Jérémy Robine (Paris, 1980) obtained his PhD in 2009 with a dissertation about urban problems and national identity, “Banlieue et nation: enjeu géopolitique”.
Dr. Robine is a consultant and editor of the French geopolitical journal Hérodote.
This interview focuses on the multicultural nature of France. Dr. Robine gives his views on issues such as national identity, “ghettos”, feelings of exclusion, the war on memories and the urban riots of 2005.
What are the main features of the French “ghettos” in terms of social-geographic factors and representation (identity)?
French ghettos are different from the ones in the US. French ghettos are predominantly socially homogeneous, not ethnically.
Why have some French suburbs turned into “ghettos”?
Before the war, France recorded low birth rates, construction activity was very limited and existing housing decayed. After the Second World War, France suffered from a severe shortage of housing. Therefore, the French government decided to build so-called «grands ensembles» for the middle class. Lack of space forced the government to develop the new neighbourhoods in the periphery of urban areas which suffered from a lack of services and shops.
In the 1970s, the middle class gradually moved from the «grands ensembles» to better housing like little houses (pavillons) and renovated buildings in urban centers. As a result, African immigrants and their children nowadays account for an estimated half of the population of the derelict «grands-ensembles».
Why do feelings of exclusion exist among large groups of Arabs and blacks in France?
Discrimination and lack of political representation explain the perceived exclusion of these groups. Discrimination is present on labour market (skilled jobs) and housing market and in political and media discourses. Many young French people who descend from African immigrants suffer from inequality and lack of political representation. Accordingly, they increasingly consider the « republican values » « Liberté, Équalité, Fraternité » an illusion.
What is the “war of memories”? Why does it have an impact on the national identity of France?
The “war of memories” originates in France’s colonial history, and especially the Algerian independence war. Nowadays, there exists a wide discrepancy between the views of French men who fought in Algeria and Algerian immigrants who fought for independence with the FLN (Front de Libération National Algérien).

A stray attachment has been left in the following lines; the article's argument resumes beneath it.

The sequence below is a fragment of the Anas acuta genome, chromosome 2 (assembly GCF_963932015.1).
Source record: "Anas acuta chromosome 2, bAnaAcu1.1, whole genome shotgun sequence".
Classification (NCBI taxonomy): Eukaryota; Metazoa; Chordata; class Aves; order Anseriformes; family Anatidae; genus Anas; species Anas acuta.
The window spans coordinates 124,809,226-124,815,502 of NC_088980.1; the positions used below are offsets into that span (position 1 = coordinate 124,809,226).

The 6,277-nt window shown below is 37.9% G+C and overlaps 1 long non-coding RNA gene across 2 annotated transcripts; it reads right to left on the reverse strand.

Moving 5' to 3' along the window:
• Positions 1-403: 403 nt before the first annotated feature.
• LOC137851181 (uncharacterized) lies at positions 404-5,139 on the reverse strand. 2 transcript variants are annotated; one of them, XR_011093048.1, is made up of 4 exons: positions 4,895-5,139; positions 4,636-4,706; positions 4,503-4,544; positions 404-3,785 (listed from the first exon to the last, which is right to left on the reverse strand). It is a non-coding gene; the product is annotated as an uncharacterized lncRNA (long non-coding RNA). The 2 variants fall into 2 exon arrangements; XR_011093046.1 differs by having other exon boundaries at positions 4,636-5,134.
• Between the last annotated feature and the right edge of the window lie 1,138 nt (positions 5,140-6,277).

On top of that, France hosts repatriated people, who were born in Algeria and considered this country as their homeland. These Europeans and sephardi Jews lost everything as they had to leave Algerian very swiftly.
A vital question in this respect is how to manage these conflicting memories and their impact on the national identity of France.
Which impact do the tensions in the “ghettos” have on the parliamentary and presidential elections?
Ghettos are a source of violence and crime and right-wing political parties have exploited the related xenophobic sentiments among the population to attract votes.
President Nicolas Sarkozy won the 2007 elections thanks to the 2005 riots and their misrepresentation in the media. One of Sarkozy’s campaign promises was the establishment of a ministry for immigration and national identity. Sarkozy eventually won thanks to votes of National Front supporters.
To what extent have recent developments reduced support among the “ghetto” population for democracy at the benefit of militant organisations?
Looking back, we can say that the riots were far less severe than the media made us believe (see maps below). This explains why a part of the ghetto’s inhabitants have lost faith in the electoral democracy.
What are your policy recommendations to the French government regarding “ghettos”?
First, the ghetto areas need to be re-build from scratch. The bad image of some quarters makes that no one wants to live there. In contrast to the US, cities in France have a relatively small territory and a rather high population density, with little remaining space to build new housing. In addition, the financial resources of the authorities are insufficient to fund the necessary construction works swiftly.
Second, the government should ensure the strict enforcement of existing anti-discrimination legislation. Related court rulings show that this is not the case at the moment.
Third, the authorities should foster political participation and representation of the minorities. I don’t know if affirmative action would be the most effective way, but something must be done soon.
Fourth, I would advise the government to re-consider the national identity and common destiny of France. The fight against «psychological exclusion» should be central in this process, not electoral considerations.
Which advice would you give to media that report about tensions in “ghettos”?
The media should stop making caricatures of minorities and using a sensational style in reporting about minority related issues. These changes would help in making mainstream views on integration more constructive.